Sometimes a terrible smell known as the Stank, which comes from a nearby oil refinery, descends on Dickens. Two weeks after the border is finished, both the narrator and Hominy are woken up at 4 am by the Stank. Hominy offers the narrator some hash, and the narrator decides to ride the bus to the beach in order to escape the Stank and see Marpessa. A calf wanders in through the open door, also hoping to escape the smell. Hominy tells the narrator that his birthday is next week, and the narrator wonders “what to get the slave who doesn’t even want his freedom.” The narrator asks Hominy to take the calf back out, but Hominy refuses.
Hominy and the narrator’s relationship is constructed on a pattern of mutual wish-fulfilment. While Hominy may not be a good worker, he does occasionally bring the narrator things that make him happy, such as cold lemonade or hash. Similarly, the narrator seeks to fulfil Hominy’s desires, even if this means paying for him to be whipped at over $200 an hour. Needless to say, this is also a comically absurd inversion of the usual master/slave dynamic.
The narrator catches the 5:43 am #125 westbound bus, driven by Marpessa. Years ago, Marpessa marred a “has-been gangster rapper” named MC Panache, which makes her assume—in the narrator’s eyes, wrongly—that she and the narrator have broken up. The narrator tries to sit near Marpessa, but after she tells him “Fuck you” he goes to the back of the bus. The narrator reflects on the shame associated with riding the bus in Los Angeles, a city where “walking is akin to begging in the streets.”
While there may be an overall stigma attached to riding the bus in Los Angeles, the narrator does not seem to care about this very much personally. Rather, his love for Marpessa means that he enthusiastically takes her bus, even if this means facing stigma from the public and getting cussed out by her.
The municipal bus system is called the RTD, which is supposed to stand for Rapid Transit District, but to people like the narrator it stands for “Rough Tough and Dangerous.” When the narrator was seven, he wrote a scientific paper about whose personal space was invaded the most quickly on the bus, concluding that the answer was women. Black men were the least likely to have anyone sit next to them. The narrator watches a newcomer to LA, thinking about all the people who move to the city “aspiring to be white.”
The narrator’s scientific paper raises an interesting point about the way the oppression of women (including black women) differs from the oppression of black men. Women are subjected to intrusive and disrespectful invasions of their personal space, but black men are more likely to be feared and stigmatized. Although they are very different, both are harmful.
A passenger who keeps pressing the stop button calls Marpessa a “fat fucking cow,” which the narrator knows she will not tolerate. However, he does not see what happens because he falls asleep until the last stop. Getting up, he asks Marpessa if she misses him, and she replies that she misses his plums. The narrator remembers when they “rekindled [their] childhood friendship on the bus” when he was 17 and Marpessa 21. They caught each other up on their lives over the two-hour bus route. Eventually, Marpessa agreed to letting the narrator take her to his high school prom. He was in a graduating class of one, making him and Marpessa the only attendees.
Much of the novel is vulgar, bizarre, and shocking, but in contrast, the narrator’s relationship with Marpessa is rather sweet and innocent. The narrator finds respite from the strange and hectic nature of the rest of his life through his devotion to Marpessa, which has endured since he was a child and retained its childish purity. The humorous image of a prom with only one attendee is also a joke about the stereotype of young black people dropping out of high school.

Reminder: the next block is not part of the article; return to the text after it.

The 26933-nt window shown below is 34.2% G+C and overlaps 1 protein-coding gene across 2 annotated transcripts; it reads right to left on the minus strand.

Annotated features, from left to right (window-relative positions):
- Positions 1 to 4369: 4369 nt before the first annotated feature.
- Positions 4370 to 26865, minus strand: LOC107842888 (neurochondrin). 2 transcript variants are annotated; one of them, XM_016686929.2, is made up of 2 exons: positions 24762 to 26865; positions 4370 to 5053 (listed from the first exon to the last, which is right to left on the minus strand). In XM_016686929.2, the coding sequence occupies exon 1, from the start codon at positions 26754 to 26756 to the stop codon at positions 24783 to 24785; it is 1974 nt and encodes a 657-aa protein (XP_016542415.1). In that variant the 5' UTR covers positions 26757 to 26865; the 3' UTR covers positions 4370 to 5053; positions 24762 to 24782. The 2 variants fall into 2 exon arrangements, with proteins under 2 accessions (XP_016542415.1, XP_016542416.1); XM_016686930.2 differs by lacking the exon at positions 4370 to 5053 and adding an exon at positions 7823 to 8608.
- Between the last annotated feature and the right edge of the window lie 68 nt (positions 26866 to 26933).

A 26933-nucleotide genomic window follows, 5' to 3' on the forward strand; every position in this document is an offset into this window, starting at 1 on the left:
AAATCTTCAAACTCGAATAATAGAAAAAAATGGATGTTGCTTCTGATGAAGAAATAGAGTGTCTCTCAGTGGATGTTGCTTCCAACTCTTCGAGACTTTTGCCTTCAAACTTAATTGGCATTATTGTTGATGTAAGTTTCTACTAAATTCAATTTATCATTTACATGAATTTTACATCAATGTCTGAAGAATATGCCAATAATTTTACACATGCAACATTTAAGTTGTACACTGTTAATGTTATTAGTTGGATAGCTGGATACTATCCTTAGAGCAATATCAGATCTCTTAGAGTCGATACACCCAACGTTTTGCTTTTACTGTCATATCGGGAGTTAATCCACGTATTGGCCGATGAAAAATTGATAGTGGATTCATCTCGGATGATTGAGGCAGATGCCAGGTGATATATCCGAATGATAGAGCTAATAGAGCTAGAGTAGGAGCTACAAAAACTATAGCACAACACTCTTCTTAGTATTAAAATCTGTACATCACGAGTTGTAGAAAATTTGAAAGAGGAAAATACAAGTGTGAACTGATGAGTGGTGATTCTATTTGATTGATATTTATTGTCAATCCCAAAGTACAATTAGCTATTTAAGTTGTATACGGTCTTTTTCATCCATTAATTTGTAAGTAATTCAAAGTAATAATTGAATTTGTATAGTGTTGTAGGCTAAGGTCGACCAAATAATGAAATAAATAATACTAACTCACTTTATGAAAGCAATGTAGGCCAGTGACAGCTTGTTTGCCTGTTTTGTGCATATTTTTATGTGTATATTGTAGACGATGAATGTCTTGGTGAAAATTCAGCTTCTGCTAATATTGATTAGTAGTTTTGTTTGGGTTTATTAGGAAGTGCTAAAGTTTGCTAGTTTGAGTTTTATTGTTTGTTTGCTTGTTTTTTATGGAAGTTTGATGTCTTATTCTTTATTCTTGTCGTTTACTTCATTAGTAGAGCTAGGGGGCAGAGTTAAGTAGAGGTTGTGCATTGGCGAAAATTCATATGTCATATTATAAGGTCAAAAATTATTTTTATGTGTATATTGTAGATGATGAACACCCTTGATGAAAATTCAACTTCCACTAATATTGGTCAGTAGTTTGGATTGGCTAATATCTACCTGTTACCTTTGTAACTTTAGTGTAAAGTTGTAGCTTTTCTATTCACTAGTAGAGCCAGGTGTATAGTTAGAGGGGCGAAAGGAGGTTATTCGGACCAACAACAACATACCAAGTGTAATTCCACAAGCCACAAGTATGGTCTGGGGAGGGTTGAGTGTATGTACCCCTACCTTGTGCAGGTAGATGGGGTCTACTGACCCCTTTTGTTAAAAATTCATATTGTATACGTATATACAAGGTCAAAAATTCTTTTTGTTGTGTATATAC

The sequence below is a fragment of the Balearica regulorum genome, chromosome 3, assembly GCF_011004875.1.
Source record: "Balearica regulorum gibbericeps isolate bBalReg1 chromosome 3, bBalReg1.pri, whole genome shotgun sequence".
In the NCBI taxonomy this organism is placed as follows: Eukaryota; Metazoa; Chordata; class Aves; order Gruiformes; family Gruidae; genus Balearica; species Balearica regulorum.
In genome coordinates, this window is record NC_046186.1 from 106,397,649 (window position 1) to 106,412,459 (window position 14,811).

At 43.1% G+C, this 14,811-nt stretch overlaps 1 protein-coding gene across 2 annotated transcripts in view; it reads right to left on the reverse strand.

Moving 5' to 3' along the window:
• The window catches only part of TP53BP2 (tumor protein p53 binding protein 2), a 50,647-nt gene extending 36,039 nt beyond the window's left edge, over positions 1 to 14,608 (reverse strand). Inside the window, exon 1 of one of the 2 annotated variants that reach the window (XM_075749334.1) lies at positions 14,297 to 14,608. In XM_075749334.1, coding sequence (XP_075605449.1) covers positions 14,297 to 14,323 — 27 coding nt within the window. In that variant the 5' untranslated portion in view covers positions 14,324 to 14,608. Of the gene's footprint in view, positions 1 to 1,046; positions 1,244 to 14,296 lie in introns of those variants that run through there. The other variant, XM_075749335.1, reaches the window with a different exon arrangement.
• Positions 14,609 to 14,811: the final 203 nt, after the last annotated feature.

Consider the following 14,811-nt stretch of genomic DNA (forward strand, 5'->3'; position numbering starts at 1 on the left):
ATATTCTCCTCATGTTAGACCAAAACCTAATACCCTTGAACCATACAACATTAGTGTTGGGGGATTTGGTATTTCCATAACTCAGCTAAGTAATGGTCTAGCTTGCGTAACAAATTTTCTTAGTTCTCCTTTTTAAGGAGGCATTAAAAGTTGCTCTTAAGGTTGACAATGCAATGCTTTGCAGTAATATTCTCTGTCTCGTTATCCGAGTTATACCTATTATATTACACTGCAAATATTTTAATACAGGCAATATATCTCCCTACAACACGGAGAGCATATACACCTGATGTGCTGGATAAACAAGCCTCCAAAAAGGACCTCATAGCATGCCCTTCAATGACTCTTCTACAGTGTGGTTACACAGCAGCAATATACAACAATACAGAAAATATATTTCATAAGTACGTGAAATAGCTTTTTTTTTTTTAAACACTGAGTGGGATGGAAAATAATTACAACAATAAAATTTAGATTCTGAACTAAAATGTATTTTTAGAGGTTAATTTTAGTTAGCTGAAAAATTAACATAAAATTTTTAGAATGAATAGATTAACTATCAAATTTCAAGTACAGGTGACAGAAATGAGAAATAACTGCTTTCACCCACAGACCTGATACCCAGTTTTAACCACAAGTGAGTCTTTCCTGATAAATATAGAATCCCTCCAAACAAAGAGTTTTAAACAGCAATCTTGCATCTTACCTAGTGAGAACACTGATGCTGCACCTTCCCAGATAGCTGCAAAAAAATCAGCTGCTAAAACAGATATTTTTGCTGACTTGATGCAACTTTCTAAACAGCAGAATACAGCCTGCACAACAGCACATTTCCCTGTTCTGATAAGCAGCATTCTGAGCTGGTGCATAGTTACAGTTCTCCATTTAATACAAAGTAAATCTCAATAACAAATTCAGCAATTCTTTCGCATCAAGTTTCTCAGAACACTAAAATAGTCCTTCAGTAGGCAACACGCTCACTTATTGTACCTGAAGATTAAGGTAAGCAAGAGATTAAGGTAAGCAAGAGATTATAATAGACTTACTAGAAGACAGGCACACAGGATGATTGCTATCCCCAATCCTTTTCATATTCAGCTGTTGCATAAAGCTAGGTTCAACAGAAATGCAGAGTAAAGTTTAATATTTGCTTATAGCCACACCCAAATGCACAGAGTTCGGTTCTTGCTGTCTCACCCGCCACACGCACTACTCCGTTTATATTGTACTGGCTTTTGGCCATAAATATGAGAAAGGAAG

Early the next morning, the narrator had his first kiss in the back of a pick-up truck his father was driving. His father kept turning around and signing “fuck her already” with his hands. While they were dating, Marpessa and the narrator declared books, authors, artists, and silent movies “theirs.” They especially loved Kafka. Back in the present, Marpessa opens the bus doors and asks after Hominy. The narrator tells her that he has an idea that he needs her help with. Then he sees that she has what looks like a pregnant belly and asks if she is pregnant, to which she replies: “Bonbon, don’t play yourself.”
This passage continues to emphasize the innocence and sweetness of the narrator and Marpessa’s relationship, in contrast to their surrounding context—including the vulgar behavior of the narrator’s father. Rather than inheriting his father’s womanizing ways, the narrator has a more respectful attitude. The fact that he and Marpessa share a love of books, art, and silent movies shows that he respects her as an intellectual equal.
The narrator is thrilled that Marpessa has called him by his childhood nickname. She apologizes for treating him rudely before, blaming it on the stress of her job. Years before, Marpessa had a baby, whom she gave the middle name Bonbon. When the narrator asks about Hominy’s birthday present, Marpessa tells him to “get the fuck off the bus.” The narrator boasts that it was he who painted the line around Dickens. He declares that he’s “bringing the city back. Bringing you back, too!” Marpessa wishes him luck and drives away. The narrator lights his blunt and a nearby white boy asks where he got it. He replies: “I know some Dutch coffee shop owners.”
The word Bonbon means candy in French (and other European languages). It comes from the repetition of the word “bon,” meaning good. The fact that this was the narrator’s childhood nickname suggests that others thought of him as sweet and cute—and perhaps still do. The humorous exchange at the end of this passage also undercuts the stereotype of black people as drug dealers.